The South Hebron Hills
To walk in the SHHs is one of the reasons I came here. I suppose I thought that walking there again would be a time of reflection/meditation. I arrived in Yatta after being for a few hours in Hebron. There I walked to the old city and once again saw the craziness that is Hebron. Took a picture of the nets above the shops. They are there because the Israelis living above throw their garbage down on the shopkeepers and their wares. Hebron has a settlement in the middle of it and to accomplish that, the Israelis closed the economic centre of the town (Shuhuda Street) and homes, etc. It was replaced by barriers and checkpoints. EAs accompany children to school since they need to go through checkpoints which is dangerous at time. Their bags are checked day after day no matter their age. Many young people have been killed by soldiers. One recently was a 15 year-old girl. According to a shopkeeper close by, one of the soldiers talked to her in Hebrew, probably wanting her backpack. The girl did not understand so started shaking. She was shot 5 times because she was acting suspiciously. The soldiers did not call an ambulance but watched as she bleed to death. I know, hard to believe this goes on.
Back to Yatta. I arrived at Abed’s home in the late in the afternoon. After eating, we went to see the progress on the guest house he is building with investment from Christian and Laura, who were my teammates while an EA. I took pictures to send to Laura. Afterwards we went to see a man in one of the villages. Abed got two lambs from him. He says the keeping the sheep and hens in the first level of his home gives his mother something to do. I think Abed though is a farmer at heart. His father seems to divide his time between Yatta and the village of Susiya.
The next morning I left early for At-Tuwani to start my walk from there. I first talked to a couple of young people from Operation Dove who live there and do much of the same work as EAs. They warned me about walking by myself. My biggest fear was dropping dead and the Israelis doing something to make it look like the Palestinians were responsible. That would reinforce the narrative that it is dangerous for tourists to come to the West Bank and the Palestinians are all terrorists. I decided to go ahead but skipped going to the outpost. I took my time since it is strenuous going up and down. Rocks and stones shift under foot. I sat for awhile in the shade of the cement pillar on which is written: “Danger. Firing Zone. Entrance Forbidden.” From that vantage point I could see part of the Israeli Maon settlement and Maon Farm. Then there was an Israeli outpost which eventually become settlements. And then a village. No greenery, no running water, just makeshift shelters. Walked some more and neared the village of Um Faggara. Two children waved for me to come. They put a mat on the floor for me to sit and not long after, the tea pot and cups appeared. I had a bag of nuts in my backpack which I gave to the children to share. I had several cups of tea with mint – keep in mind that the cups are smaller than the mugs we use. Their home had no beds, just mats and not a single toy. A teenage girl who was going to university had a computer. Electricity was by way of a solar panel donated by COMET. No table or other furniture.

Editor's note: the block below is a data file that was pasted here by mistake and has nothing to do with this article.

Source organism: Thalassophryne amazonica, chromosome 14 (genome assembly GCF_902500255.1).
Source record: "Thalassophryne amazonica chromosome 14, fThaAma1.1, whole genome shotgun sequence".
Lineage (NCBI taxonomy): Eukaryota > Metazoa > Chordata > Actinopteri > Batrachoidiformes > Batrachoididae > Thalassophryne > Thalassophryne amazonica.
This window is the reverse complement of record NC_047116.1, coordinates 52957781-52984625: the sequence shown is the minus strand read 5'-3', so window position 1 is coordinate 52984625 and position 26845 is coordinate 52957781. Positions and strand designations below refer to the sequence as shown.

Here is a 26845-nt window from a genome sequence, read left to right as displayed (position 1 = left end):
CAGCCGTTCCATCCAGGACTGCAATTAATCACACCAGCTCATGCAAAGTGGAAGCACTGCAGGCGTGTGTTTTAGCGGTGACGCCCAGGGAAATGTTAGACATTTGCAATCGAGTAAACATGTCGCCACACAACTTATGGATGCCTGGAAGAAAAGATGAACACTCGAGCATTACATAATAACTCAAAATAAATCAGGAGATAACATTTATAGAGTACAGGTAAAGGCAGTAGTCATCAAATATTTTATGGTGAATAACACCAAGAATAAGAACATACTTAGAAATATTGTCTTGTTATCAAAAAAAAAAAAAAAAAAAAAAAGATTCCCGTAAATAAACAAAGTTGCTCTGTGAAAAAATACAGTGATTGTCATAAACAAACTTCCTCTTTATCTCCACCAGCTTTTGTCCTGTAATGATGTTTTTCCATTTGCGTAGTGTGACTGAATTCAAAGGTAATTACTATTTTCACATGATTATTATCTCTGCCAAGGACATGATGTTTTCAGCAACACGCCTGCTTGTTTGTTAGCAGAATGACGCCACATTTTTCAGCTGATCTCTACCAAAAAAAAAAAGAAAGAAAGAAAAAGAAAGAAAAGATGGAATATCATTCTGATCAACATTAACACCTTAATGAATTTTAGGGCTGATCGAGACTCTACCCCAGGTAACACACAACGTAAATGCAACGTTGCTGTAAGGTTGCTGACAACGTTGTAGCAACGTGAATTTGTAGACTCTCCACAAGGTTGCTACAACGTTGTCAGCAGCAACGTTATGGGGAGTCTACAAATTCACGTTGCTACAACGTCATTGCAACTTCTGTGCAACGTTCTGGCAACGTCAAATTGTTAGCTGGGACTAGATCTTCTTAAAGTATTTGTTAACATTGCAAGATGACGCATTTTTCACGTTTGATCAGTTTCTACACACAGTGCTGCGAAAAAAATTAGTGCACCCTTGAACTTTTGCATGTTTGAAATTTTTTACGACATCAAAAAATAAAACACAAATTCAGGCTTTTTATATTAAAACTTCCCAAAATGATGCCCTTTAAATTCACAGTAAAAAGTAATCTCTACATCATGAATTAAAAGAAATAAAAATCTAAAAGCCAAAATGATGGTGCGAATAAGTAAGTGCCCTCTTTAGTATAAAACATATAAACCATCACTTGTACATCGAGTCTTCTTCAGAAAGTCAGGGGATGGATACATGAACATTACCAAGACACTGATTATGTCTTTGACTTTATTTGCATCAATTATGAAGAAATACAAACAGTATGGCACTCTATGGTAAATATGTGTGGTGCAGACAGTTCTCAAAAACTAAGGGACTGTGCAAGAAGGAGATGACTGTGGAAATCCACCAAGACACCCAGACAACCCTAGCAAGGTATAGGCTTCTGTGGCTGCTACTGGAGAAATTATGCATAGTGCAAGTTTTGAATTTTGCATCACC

I visited three more villages before heading to the main road. Army vehicles passed but did not stop or did not see me. Nearing Susiya, I encountered a man leading some sheep The sheep saw me and came to where I was despite the protests by the shepherd and the swishing of his rod. When I stopped, they all gathered round me. It took me walking to where he was for the sheep to finally go back with him.
In Susiya, I met Nassar and had a meal at his “home”. He told me of recent events in the efforts to save the village. Right now there is a bit of a reprieve since it will be two months before the court decision once again. However the army has orders to demolish the village so one never knows. There are many supporters and still international pressure to save the village. While there, three Israelis came. They come to show that not all Israelis agree with what is going on. It would be good if the village could get a “Master Plan” which would mean that they can build without fear of demolitions. Mahmoud and Nassar drove me to Abed’s home in Yatta. Despite Abed’s protests, I decided to catch a minivan back to Hebron and on to Bethlehem.